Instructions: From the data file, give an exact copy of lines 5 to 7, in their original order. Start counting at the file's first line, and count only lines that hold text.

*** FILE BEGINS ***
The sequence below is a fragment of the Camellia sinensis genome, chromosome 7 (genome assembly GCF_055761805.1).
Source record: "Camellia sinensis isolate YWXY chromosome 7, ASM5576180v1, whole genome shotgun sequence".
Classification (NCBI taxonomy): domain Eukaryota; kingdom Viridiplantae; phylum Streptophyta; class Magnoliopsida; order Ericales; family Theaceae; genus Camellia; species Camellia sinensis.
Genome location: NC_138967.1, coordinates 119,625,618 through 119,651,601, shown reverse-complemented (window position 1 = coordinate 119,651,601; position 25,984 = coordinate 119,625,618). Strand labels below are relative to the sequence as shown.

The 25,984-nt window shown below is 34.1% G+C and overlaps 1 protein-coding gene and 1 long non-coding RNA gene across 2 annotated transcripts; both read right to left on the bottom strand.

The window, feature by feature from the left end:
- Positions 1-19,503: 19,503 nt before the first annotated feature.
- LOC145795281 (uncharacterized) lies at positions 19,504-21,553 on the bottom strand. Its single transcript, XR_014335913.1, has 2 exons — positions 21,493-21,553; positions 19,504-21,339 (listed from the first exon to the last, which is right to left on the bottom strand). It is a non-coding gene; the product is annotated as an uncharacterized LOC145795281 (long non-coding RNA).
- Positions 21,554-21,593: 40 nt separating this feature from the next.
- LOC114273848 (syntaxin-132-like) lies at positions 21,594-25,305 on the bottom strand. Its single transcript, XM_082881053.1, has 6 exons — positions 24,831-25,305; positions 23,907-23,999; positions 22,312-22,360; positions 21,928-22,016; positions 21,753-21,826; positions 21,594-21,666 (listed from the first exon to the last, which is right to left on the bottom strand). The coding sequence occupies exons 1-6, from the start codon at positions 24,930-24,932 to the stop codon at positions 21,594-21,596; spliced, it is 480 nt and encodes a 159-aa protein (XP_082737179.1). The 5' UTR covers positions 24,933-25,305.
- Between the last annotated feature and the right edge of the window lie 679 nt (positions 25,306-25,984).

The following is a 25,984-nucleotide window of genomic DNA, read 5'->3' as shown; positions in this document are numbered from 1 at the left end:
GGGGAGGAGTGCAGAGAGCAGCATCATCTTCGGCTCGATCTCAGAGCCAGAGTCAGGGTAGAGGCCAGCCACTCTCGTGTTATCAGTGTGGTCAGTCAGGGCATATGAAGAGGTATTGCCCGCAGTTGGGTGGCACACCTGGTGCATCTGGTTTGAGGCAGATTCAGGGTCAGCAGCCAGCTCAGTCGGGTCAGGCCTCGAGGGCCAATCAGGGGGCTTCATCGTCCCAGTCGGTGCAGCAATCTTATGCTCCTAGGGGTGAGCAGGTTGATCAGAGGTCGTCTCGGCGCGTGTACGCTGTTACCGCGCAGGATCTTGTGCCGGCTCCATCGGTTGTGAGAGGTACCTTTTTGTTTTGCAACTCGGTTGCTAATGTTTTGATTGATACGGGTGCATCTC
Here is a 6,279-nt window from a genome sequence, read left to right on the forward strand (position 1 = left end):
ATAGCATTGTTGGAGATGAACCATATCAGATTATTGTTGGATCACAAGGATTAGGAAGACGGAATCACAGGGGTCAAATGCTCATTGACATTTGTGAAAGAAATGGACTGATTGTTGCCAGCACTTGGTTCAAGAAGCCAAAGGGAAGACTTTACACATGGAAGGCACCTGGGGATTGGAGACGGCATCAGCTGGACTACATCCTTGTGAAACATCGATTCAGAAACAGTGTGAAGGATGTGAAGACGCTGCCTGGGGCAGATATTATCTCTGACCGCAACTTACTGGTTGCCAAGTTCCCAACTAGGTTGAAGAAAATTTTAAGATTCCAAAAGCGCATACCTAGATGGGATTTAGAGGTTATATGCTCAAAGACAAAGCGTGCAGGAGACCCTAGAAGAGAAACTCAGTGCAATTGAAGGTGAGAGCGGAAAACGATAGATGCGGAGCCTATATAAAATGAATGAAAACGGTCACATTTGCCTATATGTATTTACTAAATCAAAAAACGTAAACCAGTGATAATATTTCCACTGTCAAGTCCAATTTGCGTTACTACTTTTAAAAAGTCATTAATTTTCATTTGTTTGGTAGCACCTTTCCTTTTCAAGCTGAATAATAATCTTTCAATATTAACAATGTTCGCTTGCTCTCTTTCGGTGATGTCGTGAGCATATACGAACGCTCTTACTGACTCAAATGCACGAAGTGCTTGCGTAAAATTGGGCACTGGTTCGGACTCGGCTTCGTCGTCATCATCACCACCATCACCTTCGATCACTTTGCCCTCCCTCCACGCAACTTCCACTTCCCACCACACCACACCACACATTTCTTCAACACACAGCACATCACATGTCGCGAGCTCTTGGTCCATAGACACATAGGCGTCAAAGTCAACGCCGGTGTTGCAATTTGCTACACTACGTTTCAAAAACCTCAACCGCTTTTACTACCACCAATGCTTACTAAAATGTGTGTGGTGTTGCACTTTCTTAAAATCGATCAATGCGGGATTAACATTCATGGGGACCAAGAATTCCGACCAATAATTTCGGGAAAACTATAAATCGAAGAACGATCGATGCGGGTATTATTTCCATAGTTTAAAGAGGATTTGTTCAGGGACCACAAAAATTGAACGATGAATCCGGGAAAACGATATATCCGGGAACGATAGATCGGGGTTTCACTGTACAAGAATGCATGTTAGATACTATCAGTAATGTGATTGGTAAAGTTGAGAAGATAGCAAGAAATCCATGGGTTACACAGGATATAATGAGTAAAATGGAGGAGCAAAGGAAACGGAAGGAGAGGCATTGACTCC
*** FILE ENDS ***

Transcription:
The 25,984-nt window shown below is 34.1% G+C and overlaps 1 protein-coding gene and 1 long non-coding RNA gene across 2 annotated transcripts; both read right to left on the bottom strand.

The window, feature by feature from the left end:
- Positions 1-19,503: 19,503 nt before the first annotated feature.